Security Information Event Monitoring: What is it?
To allow businesses stay one step ahead of cyber attacks and general incidents as well as being informed through the means of alerts, Security Information Event Monitoring (SIEM) systems are increasing year on year. SIEM are products that allow businesses to provide real-time monitoring and analysis of monitors devices within the business. Devices such as desktops, laptops, switches, routers, firewalls can all be configured to send their data to the SIEM.
Audit log data which is sent to the SIEM can be made up of, but not limited to: IP addresses, event types, memory, processes, ports etc. which are then processed and tagged to identify any issues.
Using SIEM in your day-to-day running can help assist operation teams in identifying problems as soon as possible, allowing them to intervene quickly and either fix or cut-off any issues before they impact business.
How does it work?
Security Information Event Monitoring products make use of audit and event logs (see here for more information about audit logging), the more information you send to the SIEM the more comprehensive your analysis can be.
The SIEM works by ingesting the logs on a continuous basis from multiple sources, the SIEM then looks at the type of logs and collates the information depending upon specific rules, for example, successful and failed logins, service failures and more. If any of these log messages fail a threshold check then an alert will be executed and notifies the appropriate parties.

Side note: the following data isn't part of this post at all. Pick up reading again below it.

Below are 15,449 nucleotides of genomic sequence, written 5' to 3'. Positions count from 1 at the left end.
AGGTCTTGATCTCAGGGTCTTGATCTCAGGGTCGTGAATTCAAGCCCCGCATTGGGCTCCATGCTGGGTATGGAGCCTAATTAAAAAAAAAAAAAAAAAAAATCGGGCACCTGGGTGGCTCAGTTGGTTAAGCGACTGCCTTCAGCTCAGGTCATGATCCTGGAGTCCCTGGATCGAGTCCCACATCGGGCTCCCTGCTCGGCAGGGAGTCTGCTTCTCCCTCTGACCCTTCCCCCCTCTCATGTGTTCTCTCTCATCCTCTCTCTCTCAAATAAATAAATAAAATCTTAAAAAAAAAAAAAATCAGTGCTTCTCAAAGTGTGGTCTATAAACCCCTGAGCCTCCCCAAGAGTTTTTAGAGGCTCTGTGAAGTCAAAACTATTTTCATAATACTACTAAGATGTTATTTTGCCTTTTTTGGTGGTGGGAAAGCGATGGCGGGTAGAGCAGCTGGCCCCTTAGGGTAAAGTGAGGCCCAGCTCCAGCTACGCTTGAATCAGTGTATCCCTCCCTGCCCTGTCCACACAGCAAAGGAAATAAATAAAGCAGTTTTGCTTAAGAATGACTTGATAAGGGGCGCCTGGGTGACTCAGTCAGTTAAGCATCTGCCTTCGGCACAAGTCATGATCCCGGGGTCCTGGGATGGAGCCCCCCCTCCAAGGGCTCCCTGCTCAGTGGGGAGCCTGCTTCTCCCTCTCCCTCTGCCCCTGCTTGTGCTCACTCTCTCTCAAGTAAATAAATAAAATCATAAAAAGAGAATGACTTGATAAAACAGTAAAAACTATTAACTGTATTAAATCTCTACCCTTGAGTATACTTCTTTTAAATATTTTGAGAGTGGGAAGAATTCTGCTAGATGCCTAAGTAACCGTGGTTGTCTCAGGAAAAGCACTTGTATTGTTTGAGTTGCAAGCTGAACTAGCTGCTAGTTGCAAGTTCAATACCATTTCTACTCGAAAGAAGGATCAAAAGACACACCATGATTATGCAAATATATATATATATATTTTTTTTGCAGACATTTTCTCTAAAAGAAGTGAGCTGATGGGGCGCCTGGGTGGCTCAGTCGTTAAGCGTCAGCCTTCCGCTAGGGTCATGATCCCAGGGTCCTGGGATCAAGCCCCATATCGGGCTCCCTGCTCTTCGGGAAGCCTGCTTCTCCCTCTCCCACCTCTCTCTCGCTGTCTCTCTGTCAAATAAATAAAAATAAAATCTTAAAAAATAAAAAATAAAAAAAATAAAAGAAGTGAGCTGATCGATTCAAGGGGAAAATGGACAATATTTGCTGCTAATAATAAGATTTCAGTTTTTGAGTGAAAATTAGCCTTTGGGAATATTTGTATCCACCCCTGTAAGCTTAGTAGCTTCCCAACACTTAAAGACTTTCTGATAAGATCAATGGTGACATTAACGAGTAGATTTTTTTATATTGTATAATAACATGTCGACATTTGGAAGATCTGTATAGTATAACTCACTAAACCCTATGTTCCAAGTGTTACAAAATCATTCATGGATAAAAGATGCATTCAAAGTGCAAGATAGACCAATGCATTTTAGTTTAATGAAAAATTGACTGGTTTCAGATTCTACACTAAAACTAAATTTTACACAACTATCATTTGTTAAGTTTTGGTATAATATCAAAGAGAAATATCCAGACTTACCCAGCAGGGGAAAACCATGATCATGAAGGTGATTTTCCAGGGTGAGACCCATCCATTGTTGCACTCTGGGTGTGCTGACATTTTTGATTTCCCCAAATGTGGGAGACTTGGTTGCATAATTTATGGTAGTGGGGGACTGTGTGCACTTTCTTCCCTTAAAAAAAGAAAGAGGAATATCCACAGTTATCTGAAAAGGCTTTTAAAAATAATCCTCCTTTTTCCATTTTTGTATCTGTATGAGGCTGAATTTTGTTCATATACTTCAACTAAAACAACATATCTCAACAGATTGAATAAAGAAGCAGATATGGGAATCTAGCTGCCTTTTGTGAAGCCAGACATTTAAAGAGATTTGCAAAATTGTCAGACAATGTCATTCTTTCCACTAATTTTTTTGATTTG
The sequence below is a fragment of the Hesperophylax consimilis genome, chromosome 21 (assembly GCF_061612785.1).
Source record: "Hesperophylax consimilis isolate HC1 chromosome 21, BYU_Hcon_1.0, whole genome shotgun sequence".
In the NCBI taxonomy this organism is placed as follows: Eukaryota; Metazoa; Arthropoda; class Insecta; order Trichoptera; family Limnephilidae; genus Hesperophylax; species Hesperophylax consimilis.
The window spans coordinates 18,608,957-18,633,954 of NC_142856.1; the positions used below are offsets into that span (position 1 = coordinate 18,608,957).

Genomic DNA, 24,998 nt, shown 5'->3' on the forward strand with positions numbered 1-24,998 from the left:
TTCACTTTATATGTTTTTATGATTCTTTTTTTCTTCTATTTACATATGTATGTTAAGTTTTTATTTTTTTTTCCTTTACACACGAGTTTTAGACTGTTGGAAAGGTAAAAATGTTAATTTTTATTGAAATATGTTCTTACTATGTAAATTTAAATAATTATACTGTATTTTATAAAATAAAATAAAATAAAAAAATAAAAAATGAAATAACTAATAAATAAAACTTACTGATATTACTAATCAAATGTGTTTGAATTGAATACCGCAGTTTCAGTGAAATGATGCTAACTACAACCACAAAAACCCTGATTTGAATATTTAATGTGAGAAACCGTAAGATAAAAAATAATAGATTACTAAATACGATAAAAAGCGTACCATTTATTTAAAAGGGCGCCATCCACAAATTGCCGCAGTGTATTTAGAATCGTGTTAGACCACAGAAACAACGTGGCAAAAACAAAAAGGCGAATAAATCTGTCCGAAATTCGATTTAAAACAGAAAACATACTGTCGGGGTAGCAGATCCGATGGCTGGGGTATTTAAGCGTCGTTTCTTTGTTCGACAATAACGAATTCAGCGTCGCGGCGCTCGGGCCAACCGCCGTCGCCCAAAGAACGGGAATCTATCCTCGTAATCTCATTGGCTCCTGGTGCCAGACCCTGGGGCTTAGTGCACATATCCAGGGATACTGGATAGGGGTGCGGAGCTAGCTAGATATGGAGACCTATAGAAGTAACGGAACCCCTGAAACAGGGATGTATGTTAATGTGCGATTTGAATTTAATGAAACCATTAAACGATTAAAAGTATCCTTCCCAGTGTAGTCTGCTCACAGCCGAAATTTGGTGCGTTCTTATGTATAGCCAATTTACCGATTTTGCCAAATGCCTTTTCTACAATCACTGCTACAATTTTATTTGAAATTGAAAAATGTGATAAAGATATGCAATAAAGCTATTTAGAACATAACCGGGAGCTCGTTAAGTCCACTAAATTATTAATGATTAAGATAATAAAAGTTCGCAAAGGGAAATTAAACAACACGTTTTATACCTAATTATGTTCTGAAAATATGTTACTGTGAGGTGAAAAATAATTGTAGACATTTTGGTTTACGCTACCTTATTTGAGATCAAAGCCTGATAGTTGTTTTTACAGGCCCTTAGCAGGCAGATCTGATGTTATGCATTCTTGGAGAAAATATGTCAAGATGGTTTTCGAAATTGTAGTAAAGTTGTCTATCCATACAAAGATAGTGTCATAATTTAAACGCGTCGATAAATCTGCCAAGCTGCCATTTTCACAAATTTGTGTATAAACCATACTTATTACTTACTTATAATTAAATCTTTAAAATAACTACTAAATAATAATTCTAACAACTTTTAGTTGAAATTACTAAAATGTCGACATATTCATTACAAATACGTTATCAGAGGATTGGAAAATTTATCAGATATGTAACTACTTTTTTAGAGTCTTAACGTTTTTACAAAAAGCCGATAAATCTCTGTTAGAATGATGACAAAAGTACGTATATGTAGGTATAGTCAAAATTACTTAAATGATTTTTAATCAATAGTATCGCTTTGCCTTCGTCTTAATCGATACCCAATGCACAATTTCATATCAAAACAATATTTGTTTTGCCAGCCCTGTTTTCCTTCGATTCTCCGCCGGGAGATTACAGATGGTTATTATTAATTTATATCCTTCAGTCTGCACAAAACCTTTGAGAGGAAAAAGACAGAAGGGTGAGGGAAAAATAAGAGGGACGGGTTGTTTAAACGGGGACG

An example of this is making sure someone isn’t trying to brute force your server or web application, if you receive hundreds of failed logins over a 5 or 10 minute period, you know this is (or highly like) a brute force attack, this then flags a rule within SIEM and executes a notification rule.
Getting the most out of it
The SIEM is only as good as the information and rules that you configure, if you don’t send all your information from all your devices and applications, you aren’t going to get a true picture of your infrastructure.
The same goes with the notification rules, if you don’t baseline your information and set appropriate rules, you will either get notified to many times, which leads to people ignoring the messages, or you will not be notified at all.
You should also look to keep the log data for as long as possible can help businesses, in case there is ever a need for audit logs after several weeks or months. Its not uncommon for businesses to keep this data for years.
Probably the most important point, is that is gives the business an early warning of any issues that may be arising, whether it’s an application or device misbehaving or someone knocking on the infrastructure, trying to find a way in.
There are numerous SIEM products out on the market, some of the more popular ones are: